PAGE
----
"Finance is OK if You've Got Money"

I knew at a pretty early age that I was interested in finance. I remember begging my father to let me take my lawn mowing money and buy a stock with it. The only one he would let me buy was A T & T, which proved to be a modest loser. But in my second job, as a dock boy at a local marina, I used to listen to some of the boat owners talk to their brokers over the pay phone in our office. One guy in particular convinced me of the merits of a stock called Lear Siegler. Founded by Learjet inventor William Lear, they had developed an automated system for landing planes in zero visibility situations (this was in the 1960s, mind you). I was convinced to buy, and since I already had the account from the A T & T, I called the broker myself and invested a summer’s worth of lawn mowing money, buying 100 shares of Lear at 12 5/8.

I remember the first few weeks of owning that stock. My pay as a dock boy was $1.25 per hour, so every 1/8 that Lear went up or down represented more than a day’s pay. I agonized when the stock dropped and exulted every time it went up. That’s the first time I realized that you can’t psychologically treat investment dollars in the same way that you treat supermarket dollars. To this day, I can make thousand dollar decisions all day, and then later stand in Stop & Shop with two jars of mayonnaise and think, “Gee, if I buy the bigger one, I can save 10 cents an ounce.” … but I digress.

Anyway, about six months later, Lear finally started moving up. When it got over $21, I sold it, and requested a check. I can still remember holding that check in disbelief that the $2000+ in my hand had been just $1300 six months before. I was hooked.

I was a freshman in college by then at the University of Notre Dame. Some high math SAT scores had led to some very bad advice by my guidance counselor to become a Math major. I knew that wasn’t for me from the first day of class. So right there, holding that check, I became a Finance major, and the rest is history.

The following August, I decided to drive out to school with my roommate Skip, who lived just outside of Atlantic City. Before we left, Skip wanted to say goodbye to his grandfather, an intimidating man who had once owned the largest hotel in the city. So there we were, standing at his front door, when Skip’s grandfather asked us, “So what are you boys taking up at college?”

Skip and I both had the same major, so in unison, we replied, “Finance, Sir.” I’ll never forget his reply:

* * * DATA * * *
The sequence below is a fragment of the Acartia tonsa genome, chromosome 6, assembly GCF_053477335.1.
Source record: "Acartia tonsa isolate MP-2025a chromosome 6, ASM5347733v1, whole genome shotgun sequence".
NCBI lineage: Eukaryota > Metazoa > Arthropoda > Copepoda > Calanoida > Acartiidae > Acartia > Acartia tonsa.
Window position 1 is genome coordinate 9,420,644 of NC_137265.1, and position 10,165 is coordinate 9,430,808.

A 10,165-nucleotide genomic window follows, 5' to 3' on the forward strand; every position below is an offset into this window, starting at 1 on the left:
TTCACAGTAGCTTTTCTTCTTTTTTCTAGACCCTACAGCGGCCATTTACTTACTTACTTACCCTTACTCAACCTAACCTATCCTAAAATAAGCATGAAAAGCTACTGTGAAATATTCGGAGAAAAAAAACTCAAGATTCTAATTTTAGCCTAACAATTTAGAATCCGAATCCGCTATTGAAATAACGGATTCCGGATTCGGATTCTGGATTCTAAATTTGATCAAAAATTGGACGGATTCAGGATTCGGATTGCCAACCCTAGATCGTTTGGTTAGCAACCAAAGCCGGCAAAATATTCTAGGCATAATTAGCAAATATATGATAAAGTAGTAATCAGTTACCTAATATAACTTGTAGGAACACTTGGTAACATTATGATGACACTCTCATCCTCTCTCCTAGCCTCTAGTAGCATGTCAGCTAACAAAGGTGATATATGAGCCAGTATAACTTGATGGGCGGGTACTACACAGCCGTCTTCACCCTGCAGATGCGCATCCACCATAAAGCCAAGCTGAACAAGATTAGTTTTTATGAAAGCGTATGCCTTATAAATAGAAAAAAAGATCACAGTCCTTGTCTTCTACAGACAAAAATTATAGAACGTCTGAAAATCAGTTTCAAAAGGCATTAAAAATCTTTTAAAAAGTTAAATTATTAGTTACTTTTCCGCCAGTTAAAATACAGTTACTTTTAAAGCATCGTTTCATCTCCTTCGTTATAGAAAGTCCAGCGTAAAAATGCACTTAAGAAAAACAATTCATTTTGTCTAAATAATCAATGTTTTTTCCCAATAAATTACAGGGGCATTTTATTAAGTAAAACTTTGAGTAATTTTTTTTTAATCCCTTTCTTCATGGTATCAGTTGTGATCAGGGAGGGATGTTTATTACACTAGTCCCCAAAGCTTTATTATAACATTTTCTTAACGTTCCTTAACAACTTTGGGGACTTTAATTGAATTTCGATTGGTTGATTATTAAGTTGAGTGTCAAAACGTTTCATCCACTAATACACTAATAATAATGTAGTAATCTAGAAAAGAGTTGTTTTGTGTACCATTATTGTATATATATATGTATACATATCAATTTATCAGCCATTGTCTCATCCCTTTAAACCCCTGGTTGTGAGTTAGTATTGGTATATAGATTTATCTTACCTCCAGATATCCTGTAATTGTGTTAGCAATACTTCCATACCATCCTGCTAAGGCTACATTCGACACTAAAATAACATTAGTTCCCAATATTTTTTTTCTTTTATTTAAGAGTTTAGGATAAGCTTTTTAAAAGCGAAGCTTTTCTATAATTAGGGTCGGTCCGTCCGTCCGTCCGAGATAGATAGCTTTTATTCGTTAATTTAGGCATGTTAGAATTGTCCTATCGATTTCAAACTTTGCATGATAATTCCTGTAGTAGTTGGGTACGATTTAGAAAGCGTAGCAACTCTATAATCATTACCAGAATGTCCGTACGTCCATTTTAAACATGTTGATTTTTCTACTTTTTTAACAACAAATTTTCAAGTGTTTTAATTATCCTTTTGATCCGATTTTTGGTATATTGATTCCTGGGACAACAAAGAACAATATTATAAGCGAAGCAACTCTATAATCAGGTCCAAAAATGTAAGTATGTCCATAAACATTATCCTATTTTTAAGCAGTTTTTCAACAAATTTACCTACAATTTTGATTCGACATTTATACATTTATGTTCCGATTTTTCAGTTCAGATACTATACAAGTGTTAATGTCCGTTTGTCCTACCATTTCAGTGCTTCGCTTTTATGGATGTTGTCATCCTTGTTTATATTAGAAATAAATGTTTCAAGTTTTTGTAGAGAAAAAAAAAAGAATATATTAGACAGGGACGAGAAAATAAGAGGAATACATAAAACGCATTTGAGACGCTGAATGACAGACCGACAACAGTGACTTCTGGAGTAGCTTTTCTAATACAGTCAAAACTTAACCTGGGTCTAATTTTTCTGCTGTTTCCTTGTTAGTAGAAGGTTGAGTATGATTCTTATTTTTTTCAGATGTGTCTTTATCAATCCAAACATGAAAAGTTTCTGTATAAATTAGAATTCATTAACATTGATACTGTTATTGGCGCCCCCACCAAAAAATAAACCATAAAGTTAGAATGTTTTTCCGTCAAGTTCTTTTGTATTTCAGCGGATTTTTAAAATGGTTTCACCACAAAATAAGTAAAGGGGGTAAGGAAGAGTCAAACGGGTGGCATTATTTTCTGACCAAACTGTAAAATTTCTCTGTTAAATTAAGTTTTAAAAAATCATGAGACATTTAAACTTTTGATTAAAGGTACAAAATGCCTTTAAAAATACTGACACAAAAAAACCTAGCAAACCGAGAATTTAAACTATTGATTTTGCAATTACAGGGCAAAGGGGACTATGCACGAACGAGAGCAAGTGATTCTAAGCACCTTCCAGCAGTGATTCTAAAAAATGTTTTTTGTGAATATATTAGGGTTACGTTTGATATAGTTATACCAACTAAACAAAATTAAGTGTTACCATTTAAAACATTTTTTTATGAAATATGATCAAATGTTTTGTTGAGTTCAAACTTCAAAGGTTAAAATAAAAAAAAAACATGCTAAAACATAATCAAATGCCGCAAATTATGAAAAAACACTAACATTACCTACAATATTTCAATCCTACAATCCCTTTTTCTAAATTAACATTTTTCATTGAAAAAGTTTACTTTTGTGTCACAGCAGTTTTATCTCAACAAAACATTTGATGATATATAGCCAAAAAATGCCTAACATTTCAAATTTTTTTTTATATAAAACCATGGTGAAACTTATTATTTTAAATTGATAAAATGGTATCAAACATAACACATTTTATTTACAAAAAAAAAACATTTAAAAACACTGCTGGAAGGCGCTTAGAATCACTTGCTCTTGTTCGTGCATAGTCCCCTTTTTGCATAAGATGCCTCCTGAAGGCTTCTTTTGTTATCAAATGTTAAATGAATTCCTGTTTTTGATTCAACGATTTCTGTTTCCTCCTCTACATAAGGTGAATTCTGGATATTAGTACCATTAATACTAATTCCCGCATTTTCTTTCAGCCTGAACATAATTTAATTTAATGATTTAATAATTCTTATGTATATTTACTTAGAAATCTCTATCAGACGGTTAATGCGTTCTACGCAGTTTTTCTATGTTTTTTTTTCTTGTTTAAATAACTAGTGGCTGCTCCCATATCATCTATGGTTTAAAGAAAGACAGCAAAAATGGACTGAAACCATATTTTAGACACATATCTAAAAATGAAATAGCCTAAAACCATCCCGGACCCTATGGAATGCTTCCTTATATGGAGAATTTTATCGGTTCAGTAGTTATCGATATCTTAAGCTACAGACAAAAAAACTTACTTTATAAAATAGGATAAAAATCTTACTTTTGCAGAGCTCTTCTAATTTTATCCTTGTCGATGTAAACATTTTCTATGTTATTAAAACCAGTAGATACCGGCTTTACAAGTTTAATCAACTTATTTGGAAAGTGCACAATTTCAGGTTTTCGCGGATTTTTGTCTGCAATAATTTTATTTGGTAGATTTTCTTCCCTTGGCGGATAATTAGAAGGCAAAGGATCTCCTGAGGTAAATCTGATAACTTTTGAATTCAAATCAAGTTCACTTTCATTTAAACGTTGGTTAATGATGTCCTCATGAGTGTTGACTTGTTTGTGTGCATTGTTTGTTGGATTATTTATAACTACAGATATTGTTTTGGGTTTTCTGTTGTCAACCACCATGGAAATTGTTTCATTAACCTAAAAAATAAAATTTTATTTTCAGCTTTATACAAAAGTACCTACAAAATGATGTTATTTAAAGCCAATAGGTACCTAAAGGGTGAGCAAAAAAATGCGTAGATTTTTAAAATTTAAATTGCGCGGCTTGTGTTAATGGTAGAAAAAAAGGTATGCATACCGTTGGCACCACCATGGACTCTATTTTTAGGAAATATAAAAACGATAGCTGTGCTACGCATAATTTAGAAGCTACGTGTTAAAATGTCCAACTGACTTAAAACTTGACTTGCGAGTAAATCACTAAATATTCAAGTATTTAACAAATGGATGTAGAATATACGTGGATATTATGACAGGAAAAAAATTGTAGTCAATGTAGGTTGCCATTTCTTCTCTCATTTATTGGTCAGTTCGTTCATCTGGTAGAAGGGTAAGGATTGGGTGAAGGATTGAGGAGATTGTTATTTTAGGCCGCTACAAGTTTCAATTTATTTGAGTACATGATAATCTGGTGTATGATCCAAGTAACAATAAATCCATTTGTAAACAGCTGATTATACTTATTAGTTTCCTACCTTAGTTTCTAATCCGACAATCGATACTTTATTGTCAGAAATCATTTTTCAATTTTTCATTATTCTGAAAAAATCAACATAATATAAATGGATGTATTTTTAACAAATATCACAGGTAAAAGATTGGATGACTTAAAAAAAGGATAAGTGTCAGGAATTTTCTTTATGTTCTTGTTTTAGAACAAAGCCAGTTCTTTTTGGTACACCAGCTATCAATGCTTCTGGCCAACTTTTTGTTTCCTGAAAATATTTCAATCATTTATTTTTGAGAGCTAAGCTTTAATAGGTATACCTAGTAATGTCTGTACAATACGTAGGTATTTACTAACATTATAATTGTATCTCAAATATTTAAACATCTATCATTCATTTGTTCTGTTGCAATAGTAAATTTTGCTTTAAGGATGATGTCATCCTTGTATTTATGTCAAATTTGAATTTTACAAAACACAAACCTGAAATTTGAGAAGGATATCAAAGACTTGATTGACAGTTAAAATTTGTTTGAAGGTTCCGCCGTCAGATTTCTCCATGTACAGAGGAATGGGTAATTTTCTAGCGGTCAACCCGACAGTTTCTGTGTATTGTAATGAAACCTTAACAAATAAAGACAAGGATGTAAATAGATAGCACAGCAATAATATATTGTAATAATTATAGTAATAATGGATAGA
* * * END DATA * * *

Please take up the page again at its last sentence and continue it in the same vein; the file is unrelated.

“Well “Finance” is OK if you’ve got money.”

Skip and I got a big kick out of that, quoting him often during our college years. But I can’t say I agree. In many ways it’s even more important for those without money to understand finance, and we as a nation are woefully undereducated in this area. When I read about the “sub prime mortgage” fiasco, I marvel at the number of loans people entered into without the slightest idea of what they were signing. And worse yet, I saw the other day that of all the people who are currently in default or foreclosure on their mortgages, less than half have even picked up the phone to call their lenders.

They’re probably intimidated. Overwhelmed. But the irony is that the lenders have every incentive to work things out with the borrowers. Many lenders even have departments called “Work Out” departments.

There are so many other examples of financial ignorance and naiveté, but I’ll bet I don’t have to convince you. You know it too. It already appears that when I write on purely financial topics, I get more hits. My “most found via search engine” article of any I’ve written to date has been the “When Can I Take Money from my IRA?” article.

So this weekend I’m going to devote to cranking up the personal finance engine a bit. I have been planning to add a “Platinum Finance” section to http://www.platinumyears.net/ for a while now, and I have found a number of personal finance blogs and some other resources to recommend you to, and I've also found a personal finance “carnival.”

What? You don’t know what a “personal finance carnival” is? Well you’ll just have to check back now, won’t you?

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